However, I was fine with everything until tonight’s game against the Pirates. It’s the top of the 9th inning and there are two out. Jason Motte came in to get the final two outs of the bottom of the 8th and the pitcher’s spot came up in the Cardinals’ half of the 9th. Up goes Motte to the plate for his fourth major league at bat. Before tonight, he was 0-for-3 with 3 strikeouts. After tonight, he is 0-for-4 with 4 strikeouts. Motte comes out to pitch the 9th, right? Wrong. Continue reading
Take a look at the NL Central standings and you are likely to do a double-take. The Reds in fourth? Where are the Pirates? First? Quick! Someone check hell! It’s got to be frozen over.
No, it’s very much the way it is. An injury plagued Cardinals team and a solid Brewers team are being topped right now by a very young and very good Pirates team. Nobody expected this from them this year, but most give the credit to their manager Clint Hurdle.
It was Hurdle that brought the 2007 Colorado Rockies to the World Series with a plethora of young talent. Names like Matt Holliday and Troy Tulowitzki. They weren’t well known at the time, but have become household names for baseball fans, and Cardinals fans have gotten very familiar with Mr. Holliday these days.
It was Hurdle that has brought considerable improvement to the Pittsburgh Pirates this year. So much improvement, myself and other UCB writers had them penciled into the cellar of the NL Central once again, contending with the Astros for the honor of bringing up the rear. However, young teams are always tough to predict. On one hand they have talent and could break out, on the other they could just continue in their ways. I was one of the few to say that the Pirates had the ability to go with the division as I labelled them my darkhorse candidate for the playoffs this year. It’s been an amazing story, but not what I’m talking about today.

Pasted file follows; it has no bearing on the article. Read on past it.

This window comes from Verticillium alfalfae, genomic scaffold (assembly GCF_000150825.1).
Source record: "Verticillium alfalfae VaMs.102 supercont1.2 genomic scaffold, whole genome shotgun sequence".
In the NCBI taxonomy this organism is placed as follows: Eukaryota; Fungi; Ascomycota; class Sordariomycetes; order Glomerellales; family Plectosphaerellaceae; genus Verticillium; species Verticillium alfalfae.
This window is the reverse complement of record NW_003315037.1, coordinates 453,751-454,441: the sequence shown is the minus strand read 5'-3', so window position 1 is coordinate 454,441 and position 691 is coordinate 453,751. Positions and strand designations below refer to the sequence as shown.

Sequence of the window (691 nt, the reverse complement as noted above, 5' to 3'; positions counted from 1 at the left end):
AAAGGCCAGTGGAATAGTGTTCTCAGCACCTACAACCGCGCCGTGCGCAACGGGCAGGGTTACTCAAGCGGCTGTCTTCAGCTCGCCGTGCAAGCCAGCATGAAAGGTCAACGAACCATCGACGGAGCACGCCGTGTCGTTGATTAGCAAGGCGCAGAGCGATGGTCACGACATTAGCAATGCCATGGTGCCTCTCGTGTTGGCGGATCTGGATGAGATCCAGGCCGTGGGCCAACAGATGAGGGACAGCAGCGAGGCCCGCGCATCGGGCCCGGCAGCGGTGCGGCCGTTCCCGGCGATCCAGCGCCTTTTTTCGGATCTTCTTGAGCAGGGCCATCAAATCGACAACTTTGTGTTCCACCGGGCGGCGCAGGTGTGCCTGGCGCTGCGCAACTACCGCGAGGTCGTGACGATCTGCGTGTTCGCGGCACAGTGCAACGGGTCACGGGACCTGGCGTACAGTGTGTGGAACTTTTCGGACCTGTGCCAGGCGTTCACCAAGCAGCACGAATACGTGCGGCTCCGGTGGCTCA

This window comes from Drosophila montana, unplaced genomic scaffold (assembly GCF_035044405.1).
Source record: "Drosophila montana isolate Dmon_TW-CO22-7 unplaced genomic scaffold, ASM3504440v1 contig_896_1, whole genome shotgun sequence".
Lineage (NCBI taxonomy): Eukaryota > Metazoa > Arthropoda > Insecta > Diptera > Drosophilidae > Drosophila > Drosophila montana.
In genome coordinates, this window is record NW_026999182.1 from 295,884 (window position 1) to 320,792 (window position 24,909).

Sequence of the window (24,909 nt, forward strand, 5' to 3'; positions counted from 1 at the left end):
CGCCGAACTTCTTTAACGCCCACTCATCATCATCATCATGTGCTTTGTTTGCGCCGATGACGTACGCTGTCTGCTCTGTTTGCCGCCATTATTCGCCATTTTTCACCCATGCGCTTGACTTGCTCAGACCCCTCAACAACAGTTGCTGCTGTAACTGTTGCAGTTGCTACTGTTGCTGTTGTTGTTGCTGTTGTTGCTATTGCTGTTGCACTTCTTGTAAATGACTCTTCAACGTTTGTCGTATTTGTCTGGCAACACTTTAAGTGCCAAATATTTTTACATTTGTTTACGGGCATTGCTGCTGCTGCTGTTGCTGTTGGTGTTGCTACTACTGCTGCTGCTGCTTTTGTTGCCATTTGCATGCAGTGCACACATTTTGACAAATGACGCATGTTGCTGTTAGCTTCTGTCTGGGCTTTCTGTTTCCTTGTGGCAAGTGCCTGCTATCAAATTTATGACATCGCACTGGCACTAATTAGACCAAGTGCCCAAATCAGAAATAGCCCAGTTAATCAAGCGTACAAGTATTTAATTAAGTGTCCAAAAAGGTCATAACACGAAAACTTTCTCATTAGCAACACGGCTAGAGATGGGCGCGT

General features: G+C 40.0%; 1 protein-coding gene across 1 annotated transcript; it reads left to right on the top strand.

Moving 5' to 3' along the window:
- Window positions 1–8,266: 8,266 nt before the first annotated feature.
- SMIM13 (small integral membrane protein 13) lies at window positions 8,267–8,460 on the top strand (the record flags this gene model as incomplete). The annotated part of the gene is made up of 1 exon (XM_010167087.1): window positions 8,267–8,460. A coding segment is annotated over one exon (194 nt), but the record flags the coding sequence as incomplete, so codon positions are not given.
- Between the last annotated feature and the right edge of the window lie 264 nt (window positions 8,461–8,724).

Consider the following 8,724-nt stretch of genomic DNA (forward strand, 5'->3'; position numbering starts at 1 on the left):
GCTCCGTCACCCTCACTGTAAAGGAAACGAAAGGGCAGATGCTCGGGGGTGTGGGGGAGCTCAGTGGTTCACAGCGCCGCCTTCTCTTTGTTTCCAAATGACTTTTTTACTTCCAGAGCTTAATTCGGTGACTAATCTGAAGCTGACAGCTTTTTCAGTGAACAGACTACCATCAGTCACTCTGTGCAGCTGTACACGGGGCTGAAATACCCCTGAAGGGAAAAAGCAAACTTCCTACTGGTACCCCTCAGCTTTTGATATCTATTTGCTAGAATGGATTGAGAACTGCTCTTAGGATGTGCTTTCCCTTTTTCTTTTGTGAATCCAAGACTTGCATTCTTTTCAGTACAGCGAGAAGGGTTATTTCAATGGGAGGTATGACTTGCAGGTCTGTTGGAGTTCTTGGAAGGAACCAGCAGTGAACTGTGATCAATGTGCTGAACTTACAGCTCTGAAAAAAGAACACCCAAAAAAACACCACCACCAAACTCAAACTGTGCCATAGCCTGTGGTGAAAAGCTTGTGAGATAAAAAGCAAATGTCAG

The point of today’s article is a look at the top teams in the NL Central. Basically, those that still have a chance, and figure what they need to do in order to continue to contend down the stretch. Do they need to make a trade? Should they? That’s what I’m going to look at. Continue reading
Much like Jaime Garcia, who the St. Louis Cardinals are announcing a 4 year extension with today, Colby Rasmus will be arbitration eligible at the end of the season. Yet Garcia is about to enjoy security while Rasmus’ future is anything but secure.
The touted 5-tool center fielder was drafted in the first round of 2005′s MLB draft. He hit well through the minors and became the fifth best prospect in baseball in the 2008 Baseball America Top-100 list. In 2009, he moved up to third. But as of now, he’s looking more like a bust than a boon.
According to Joe Strauss of the Post-Dispatch, the Cardinals are reconsidering their stance of trading Colby Rasmus. Last year, he was a player that the team was interested in retaining. And why not, Rasmus enjoyed a fairly breakthrough season last year. He hit .276 with 23 HR and 66 RBI. It was a good improvement over his rookie season, and despite the rumors of Rasmus asking for a trade, he stayed a Cardinal.
The 2011 season started out well for Rasmus. He lit up the world in April as he got a chance to hit in the #2 slot in from of Albert Pujols. Being the hitter in front of Pujols, he would always get something around the strike zone to hit because the last thing you want to do is walk the guy who hits in front of the best hitter in baseball (or was before this season, but that’s another story altogether).
His defense was much improved too, with many recognizing a renewed focus in the outfield at the start of the season. He was making good decisions, taking good routes, and making good throws. Something he has struggled with. Continue reading
After missing May due to life circumstances (it was mid-June before I even thought about them), the Cardinals’ Approval Ratings are back with the June numbers.
The Cardinals’ June swoon leaves me really wishing I had results from May so that I could really have an accurate look at how badly it hurt peoples’ numbers.
The Cardinals wrapped up the month of June having gone 11-15. The offense scored 114 runs in 26 games in the month of June. That’s an average of 4.4 runs per game and that puts them in a tie with the Dodgers for 9th in the major leagues. On the other hand, the Cardinals had the worst pitching staff in the majors, allowing 132 runs in those 26 games, that’s 5.1 runs per game. Their team ERA of 4.72 was 29th of 30 teams, only beating out Toronto.
On the offensive side of the baseball, Lance Berkman took over the role of the highest rated Cardinal, though he dropped from a 9.4 to a 9.3 rating. Matt Holliday dropped from a 9.8 in April to an 8.6 at the end of June. The biggest drop in the starting lineup was Colby Rasmus tumbling 1.4 points to a 6.8, reflecting his struggles over the last two months. The biggest jump was Yadier Molina who recovered his losses over the first month to receive an 8.1 rating at the end of June. Skip Schumaker jumped 1.3 points himself, vaulting himself to a 7.4 rating.